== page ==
For example, a pitfall for some models is duplex printing. Some models make two-sided prints that are less attractive than their single-sided prints, with fuzzier text and less-detailed graphics. Sometimes, this lower quality printing only occurred on the backside of our test prints and copies. Similarly, the biggest overall differences in image quality tend to be found in copies, not prints. So, if it's office equipment you're looking for, be sure to check our ratings on copy quality.

Most printers are not speedy at every task. Many of them perform well on some jobs, but very few are fast across the board. You should focus on what type of printing you'll do most, and prioritize that performance. Speed ratings from manufacturers aren't realistic, however, which is why Tom's Guide tests every printer with the same set of documents and photos—so they're directly comparable, and provide real-world results.

We wouldn't test them if we didn't have to. But models from the same manufacturer often turn in dramatically different results in our tests. For example, the $250 Brother MFC-J4535DW printed a 4x6-inch photo at high resolution in just 1 minute and 8 seconds. Meanwhile, the $130 Brother MFC-J1205w took more than three times as long, taking nearly 4 minutes to print the same snapshot.

Similarly, two-sided printing varies greatly. While the Canon Pixma TS702a ($130) printed two-sided text documents at a modest 3.1 pages per minute (ppm), the Brother MFC-J4535DW ($250) spat them out more than three times faster, at 10.7 ppm.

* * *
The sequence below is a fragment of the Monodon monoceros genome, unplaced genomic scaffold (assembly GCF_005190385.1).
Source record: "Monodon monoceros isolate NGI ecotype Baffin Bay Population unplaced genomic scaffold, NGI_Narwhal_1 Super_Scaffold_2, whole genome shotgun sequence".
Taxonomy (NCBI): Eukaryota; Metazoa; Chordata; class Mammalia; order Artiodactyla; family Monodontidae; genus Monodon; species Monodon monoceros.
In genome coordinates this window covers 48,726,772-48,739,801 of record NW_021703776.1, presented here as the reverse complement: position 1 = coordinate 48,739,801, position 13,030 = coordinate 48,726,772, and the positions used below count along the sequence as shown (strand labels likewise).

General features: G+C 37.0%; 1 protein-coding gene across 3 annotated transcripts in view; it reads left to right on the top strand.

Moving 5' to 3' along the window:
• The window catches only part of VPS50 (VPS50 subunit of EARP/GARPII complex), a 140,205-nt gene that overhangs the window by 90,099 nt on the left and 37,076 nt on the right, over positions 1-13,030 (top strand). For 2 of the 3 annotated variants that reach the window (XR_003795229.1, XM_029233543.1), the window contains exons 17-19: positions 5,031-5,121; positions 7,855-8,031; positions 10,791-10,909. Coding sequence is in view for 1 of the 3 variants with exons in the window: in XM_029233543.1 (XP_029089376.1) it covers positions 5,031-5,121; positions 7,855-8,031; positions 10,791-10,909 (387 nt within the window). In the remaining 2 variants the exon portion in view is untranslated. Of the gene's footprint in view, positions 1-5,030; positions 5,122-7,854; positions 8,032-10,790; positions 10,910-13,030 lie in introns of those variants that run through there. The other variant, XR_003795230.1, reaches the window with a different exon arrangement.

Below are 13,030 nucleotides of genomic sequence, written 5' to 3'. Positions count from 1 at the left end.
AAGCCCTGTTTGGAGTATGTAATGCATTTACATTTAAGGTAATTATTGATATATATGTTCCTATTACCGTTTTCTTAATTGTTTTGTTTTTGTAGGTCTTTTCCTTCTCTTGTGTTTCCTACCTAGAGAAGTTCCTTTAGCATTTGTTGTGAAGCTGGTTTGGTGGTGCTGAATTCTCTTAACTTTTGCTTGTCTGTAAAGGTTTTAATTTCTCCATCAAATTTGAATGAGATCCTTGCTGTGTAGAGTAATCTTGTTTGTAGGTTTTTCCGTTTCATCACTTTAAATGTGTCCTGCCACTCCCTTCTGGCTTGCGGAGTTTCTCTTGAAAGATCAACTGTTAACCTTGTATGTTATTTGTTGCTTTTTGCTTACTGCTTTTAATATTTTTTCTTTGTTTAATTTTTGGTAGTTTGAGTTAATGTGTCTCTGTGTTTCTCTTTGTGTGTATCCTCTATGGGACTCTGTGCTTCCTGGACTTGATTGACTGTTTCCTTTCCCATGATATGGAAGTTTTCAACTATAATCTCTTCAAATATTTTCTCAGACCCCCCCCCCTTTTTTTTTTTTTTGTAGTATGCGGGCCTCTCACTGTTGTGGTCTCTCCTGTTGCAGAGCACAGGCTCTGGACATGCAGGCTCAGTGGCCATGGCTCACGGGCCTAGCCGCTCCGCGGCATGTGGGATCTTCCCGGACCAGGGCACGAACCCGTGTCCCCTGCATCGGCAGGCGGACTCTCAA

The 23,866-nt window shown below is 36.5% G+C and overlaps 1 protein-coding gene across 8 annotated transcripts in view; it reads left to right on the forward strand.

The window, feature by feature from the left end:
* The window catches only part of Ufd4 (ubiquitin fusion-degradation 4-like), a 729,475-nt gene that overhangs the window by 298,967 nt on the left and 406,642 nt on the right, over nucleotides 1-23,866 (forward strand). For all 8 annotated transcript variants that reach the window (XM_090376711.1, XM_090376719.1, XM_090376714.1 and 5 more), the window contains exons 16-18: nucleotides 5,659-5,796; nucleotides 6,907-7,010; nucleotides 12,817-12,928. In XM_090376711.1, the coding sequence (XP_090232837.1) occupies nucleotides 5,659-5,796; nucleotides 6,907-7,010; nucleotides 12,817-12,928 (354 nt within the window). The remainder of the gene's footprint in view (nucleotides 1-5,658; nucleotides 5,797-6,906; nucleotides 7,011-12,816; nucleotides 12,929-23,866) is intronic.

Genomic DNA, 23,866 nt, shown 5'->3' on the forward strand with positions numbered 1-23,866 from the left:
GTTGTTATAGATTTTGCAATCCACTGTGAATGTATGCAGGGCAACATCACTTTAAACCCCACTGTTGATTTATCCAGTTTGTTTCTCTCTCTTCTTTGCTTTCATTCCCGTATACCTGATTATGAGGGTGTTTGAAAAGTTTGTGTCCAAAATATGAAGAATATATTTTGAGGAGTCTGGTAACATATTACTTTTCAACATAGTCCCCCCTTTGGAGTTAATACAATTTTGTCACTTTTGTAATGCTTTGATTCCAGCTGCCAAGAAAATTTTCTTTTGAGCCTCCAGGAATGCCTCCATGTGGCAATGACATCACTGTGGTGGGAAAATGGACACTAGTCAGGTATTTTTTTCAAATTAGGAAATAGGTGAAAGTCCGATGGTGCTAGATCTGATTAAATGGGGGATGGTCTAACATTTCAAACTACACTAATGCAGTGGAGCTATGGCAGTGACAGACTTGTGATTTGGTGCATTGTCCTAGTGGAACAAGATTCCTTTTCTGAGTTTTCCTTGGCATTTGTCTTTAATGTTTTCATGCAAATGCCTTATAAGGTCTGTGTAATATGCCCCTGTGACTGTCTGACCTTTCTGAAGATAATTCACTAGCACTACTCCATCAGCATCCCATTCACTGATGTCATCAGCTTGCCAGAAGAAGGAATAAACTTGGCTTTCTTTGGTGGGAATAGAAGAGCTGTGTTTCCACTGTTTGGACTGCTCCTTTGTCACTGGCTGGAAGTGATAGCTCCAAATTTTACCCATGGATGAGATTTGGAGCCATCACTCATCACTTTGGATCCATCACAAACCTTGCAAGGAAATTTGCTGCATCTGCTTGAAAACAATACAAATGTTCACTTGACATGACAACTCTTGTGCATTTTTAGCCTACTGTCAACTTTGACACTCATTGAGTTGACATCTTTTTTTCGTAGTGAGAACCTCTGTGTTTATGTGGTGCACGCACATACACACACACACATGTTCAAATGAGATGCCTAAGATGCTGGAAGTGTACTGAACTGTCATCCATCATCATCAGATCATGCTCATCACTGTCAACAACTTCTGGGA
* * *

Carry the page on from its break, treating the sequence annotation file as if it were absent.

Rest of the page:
Today's all-in-one's are highly sophisticated machines that offer variety of capabilities. There are so many models out there—but don't get overwhelmed. Zero in on one or two features that are most important to you and make sure they'll perform as promised.

If you will operate your printer from a PC, there's no need to pay for a touchscreen or for an excess of dedicated buttons on the control panel. But if standalone operation is your preference, be sure it won't be frustrating. I've reviewed models with kludgy touchscreens and menus that aren't intuitive. Other models have physical buttons for copying that are more convenient than having to navigate a menu.

And, don't forget about setup and software. The HP Envy Inspire 7955e ($270), for example, proved difficult to set up wirelessly, and its accompanying HP Smart software posed some frustrating limitations.

Not all software packages and mobile phone apps are equal. One feature I found lacking in quality is a copy feature I first tested in the iOS HP Smart app—but it's really just taking a photo and then printing the result. The Canon iOS Print app offers this same feature, with only passable results. But if you buy a single function printer with no scanner bed, it's better than nothing.

One last potential pitfall is scanning software. I've uncovered bad results in the scanning software included with some Brother and Epson models. The issue was with the auto cropping feature—some documents fooled the software into cropping the scan to a small portion of the image. This requires you to manually select a document size. If your document is of an unconventional size, you'll need to select a size larger than your document, and then manually crop the scan yourself.

Finding a printer that's both a bargain and a solid performer is easier than you might think. At Tom's Guide, we break down the pros and the cons, uncover the weaknesses, and highlight the strengths. I spend hours running printers through all the tasks that make offices run and printing photos fun.

We also spell out the ink costs so you don't learn an expensive lesson the hard way. But be sure to gauge your print volume. If you only print a modest amount, spending a lot of money for really low costs per page may not pay off for a really long time.

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Eric Butterfield is a freelance writer and musician from California. His work has appeared in PC World magazine, CNET, Taproot, and Alter Action — plus Tom's Guide, of course — while his music has appeared in more than 260 TV show episodes for major networks such as NBC, Hulu, BBC America, and more. You can check out his work on Spotify.